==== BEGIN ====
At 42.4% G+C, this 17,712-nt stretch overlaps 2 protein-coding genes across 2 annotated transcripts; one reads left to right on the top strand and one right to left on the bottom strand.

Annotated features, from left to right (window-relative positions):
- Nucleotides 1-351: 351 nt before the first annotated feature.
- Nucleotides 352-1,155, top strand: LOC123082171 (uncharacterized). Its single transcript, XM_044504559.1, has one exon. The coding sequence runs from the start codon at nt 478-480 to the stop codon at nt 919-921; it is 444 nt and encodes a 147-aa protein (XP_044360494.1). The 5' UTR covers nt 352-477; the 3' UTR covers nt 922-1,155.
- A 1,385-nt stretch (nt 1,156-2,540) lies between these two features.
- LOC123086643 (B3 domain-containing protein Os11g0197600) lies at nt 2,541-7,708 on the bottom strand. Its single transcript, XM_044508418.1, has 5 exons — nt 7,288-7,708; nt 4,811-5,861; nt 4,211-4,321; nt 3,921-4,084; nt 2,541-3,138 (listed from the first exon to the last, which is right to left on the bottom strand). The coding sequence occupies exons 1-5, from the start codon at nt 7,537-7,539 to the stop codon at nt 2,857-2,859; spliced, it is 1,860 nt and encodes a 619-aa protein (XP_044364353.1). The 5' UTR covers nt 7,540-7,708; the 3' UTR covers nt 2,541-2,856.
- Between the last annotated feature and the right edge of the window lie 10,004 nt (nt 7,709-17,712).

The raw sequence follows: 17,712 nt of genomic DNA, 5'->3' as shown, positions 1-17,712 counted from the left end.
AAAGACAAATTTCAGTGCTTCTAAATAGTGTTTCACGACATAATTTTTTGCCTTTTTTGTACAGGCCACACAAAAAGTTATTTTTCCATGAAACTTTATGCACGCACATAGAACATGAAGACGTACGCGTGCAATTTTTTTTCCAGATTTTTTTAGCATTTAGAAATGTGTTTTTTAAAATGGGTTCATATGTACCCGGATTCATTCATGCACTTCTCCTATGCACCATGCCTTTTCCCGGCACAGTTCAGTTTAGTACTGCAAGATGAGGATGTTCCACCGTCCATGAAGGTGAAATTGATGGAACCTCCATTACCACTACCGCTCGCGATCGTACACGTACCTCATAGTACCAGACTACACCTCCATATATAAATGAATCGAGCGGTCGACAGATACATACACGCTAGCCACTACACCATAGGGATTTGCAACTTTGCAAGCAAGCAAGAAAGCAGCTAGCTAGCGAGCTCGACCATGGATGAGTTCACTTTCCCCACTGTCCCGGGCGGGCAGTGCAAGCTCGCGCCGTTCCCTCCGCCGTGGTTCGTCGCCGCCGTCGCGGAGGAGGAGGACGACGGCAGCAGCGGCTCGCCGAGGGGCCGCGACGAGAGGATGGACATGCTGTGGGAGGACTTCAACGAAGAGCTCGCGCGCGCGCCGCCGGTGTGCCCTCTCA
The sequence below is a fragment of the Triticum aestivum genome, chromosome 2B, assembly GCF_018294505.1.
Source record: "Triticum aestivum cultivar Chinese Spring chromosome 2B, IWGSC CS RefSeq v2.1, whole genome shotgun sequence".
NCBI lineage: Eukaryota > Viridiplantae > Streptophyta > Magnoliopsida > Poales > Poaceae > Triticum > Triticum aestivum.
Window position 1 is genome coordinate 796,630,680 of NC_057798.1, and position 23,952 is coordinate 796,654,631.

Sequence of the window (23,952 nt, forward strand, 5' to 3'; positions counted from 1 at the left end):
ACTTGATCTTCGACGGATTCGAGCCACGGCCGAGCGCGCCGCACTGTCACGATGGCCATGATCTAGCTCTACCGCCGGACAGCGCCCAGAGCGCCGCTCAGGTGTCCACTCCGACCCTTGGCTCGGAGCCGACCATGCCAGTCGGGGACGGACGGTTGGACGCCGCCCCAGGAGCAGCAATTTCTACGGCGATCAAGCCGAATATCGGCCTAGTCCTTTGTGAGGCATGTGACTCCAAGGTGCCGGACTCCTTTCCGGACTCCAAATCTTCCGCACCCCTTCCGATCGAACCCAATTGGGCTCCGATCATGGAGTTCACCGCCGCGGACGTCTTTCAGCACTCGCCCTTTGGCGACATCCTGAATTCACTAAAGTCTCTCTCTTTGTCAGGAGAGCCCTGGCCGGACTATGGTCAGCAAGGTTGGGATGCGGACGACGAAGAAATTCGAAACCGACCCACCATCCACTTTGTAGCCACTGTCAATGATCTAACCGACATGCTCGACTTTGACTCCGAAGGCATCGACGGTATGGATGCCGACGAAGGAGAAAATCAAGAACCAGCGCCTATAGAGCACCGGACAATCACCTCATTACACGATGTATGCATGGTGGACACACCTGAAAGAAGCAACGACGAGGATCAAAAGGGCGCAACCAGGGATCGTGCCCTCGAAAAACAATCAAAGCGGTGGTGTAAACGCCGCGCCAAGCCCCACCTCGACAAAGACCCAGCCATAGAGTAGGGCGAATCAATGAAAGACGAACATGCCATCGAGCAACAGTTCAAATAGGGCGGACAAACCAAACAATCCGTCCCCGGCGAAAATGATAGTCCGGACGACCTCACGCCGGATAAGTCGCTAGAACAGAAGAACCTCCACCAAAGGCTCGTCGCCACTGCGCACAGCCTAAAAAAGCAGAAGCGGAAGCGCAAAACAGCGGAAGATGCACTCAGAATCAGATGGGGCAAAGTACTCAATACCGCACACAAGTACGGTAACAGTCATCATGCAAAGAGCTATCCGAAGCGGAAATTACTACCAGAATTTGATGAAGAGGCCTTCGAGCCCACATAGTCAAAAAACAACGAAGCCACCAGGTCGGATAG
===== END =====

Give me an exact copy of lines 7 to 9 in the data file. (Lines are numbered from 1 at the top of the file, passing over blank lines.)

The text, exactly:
- Between the last annotated feature and the right edge of the window lie 10,004 nt (nt 7,709-17,712).

The raw sequence follows: 17,712 nt of genomic DNA, 5'->3' as shown, positions 1-17,712 counted from the left end.
AAAGACAAATTTCAGTGCTTCTAAATAGTGTTTCACGACATAATTTTTTGCCTTTTTTGTACAGGCCACACAAAAAGTTATTTTTCCATGAAACTTTATGCACGCACATAGAACATGAAGACGTACGCGTGCAATTTTTTTTCCAGATTTTTTTAGCATTTAGAAATGTGTTTTTTAAAATGGGTTCATATGTACCCGGATTCATTCATGCACTTCTCCTATGCACCATGCCTTTTCCCGGCACAGTTCAGTTTAGTACTGCAAGATGAGGATGTTCCACCGTCCATGAAGGTGAAATTGATGGAACCTCCATTACCACTACCGCTCGCGATCGTACACGTACCTCATAGTACCAGACTACACCTCCATATATAAATGAATCGAGCGGTCGACAGATACATACACGCTAGCCACTACACCATAGGGATTTGCAACTTTGCAAGCAAGCAAGAAAGCAGCTAGCTAGCGAGCTCGACCATGGATGAGTTCACTTTCCCCACTGTCCCGGGCGGGCAGTGCAAGCTCGCGCCGTTCCCTCCGCCGTGGTTCGTCGCCGCCGTCGCGGAGGAGGAGGACGACGGCAGCAGCGGCTCGCCGAGGGGCCGCGACGAGAGGATGGACATGCTGTGGGAGGACTTCAACGAAGAGCTCGCGCGCGCGCCGCCGGTGTGCCCTCTCA